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Ex-president Figueres takes lead in Costa Rica polls, heads into run-off

US Rep. Ilhan Omar (D-MN) (L) talks with Speaker of the House Nancy Pelosi (D-CA) during a rally with fellow Democrats before voting on H.R. 1, or the People Act, on the East Steps of the US Capitol on March 08, 2019 in Washington, DC. (AFP photo)
Jose Maria Figueres, who was president from 1990 to 1994, had 27 percent of the vote with 63 percent of ballots counted (AFP Photo)

Costa Rica’s former president Jose Maria Figueres has led the preliminary vote count in Sunday’s presidential election, with former finance minister Rodrigo Chaves set to face him in a run-off.

Figueres was leading comfortably with 27.3 percent of the vote from three-quarters of polling stations, with economist Chaves racing past evangelical Christian Alvarado Munoz with 16.6 percent of the tally.

Chaves, a former World Bank official who served as the finance minister for about half a year under outgoing Costa Rican President Carlos Alvarado, had been running fourth in recent opinion polls.

Fabricio Alvarado of the neo-Pentecostal New Republic Party and runner-up in the Central American country's 2018 election was running third, garnering support of 15.2 percent voters.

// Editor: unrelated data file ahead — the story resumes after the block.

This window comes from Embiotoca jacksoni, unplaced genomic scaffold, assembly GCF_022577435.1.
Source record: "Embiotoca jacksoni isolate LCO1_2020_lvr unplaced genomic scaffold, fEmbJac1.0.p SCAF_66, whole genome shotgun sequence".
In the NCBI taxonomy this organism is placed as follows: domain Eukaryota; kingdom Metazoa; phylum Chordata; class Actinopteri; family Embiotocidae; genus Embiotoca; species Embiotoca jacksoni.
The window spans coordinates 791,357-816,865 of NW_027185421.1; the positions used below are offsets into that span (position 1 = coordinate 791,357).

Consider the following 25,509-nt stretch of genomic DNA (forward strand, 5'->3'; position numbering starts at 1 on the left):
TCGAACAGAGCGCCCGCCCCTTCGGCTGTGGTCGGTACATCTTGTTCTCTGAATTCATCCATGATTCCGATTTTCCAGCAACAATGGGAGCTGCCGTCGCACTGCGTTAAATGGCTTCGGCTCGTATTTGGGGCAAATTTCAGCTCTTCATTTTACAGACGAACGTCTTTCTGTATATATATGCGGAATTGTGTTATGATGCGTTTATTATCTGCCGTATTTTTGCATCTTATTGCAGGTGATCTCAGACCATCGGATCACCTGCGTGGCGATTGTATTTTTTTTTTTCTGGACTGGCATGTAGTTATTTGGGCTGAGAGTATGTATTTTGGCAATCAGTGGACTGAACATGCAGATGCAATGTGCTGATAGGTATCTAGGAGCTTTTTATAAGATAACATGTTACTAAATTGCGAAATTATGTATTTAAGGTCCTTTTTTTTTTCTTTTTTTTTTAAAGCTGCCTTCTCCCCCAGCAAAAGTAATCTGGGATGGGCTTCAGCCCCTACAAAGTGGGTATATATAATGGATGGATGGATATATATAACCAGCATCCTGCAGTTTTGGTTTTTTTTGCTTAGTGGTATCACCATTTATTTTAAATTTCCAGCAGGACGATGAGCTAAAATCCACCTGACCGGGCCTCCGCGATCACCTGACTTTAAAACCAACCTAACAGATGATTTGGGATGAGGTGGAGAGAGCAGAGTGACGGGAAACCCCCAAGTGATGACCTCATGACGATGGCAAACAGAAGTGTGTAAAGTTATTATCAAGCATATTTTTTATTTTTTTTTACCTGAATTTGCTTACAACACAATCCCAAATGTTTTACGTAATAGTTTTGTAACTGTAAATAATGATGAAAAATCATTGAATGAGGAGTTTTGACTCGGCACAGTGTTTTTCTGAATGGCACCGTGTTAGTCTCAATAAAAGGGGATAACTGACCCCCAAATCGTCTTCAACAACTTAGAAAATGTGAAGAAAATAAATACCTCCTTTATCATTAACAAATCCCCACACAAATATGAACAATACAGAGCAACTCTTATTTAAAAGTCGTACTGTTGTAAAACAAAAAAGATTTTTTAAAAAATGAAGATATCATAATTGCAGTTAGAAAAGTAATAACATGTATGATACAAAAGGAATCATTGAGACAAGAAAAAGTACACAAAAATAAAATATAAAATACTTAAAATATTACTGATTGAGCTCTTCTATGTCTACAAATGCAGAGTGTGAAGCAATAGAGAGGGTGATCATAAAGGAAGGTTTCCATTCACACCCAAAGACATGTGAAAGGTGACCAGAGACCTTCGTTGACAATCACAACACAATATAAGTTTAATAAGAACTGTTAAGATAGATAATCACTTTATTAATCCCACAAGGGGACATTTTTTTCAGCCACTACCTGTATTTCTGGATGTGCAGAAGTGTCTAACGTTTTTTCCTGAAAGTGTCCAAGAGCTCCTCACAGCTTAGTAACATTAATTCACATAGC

To clinch the first round, a candidate had to get more than 40 percent of votes. The two leading candidates will face each other in a run-off on April 3.

Chaves, who has refuted accusations he had been censured for sexual harassment earlier in his career, called on Figueres to pursue a dignified discourse in the run-off.

"I have been attacked by few, but very viciously. If I made a mistake, I apologize," he told supporters.

Figueres, 67, who was Costa Rica's president from 1994 to 1998 under the centrist National Liberation Part, is a noted businessman and politician.

Alvarado Munoz was a runner-up in the country’s 2018 presidential vote. He enjoys the support of the evangelical community, which makes up about 20 percent of the country’s 5 million population.

All 57 seats of the national legislative assembly are also up for grabs.

Under Costa Rican law, the incumbent center-left President Carlos Alvarado cannot seek a second consecutive term.

During his tenure, Alvarado Quesada, 42, witnessed nationwide civil disobedience after proposing to increase taxes and cut public servant's pensions to ease off the country’s budget deficits.

He was also a strong proponent of gay marriages in the Christian-majority country.

Costa Ricans have said they want their next leader to tackle corruption and high unemployment rates.

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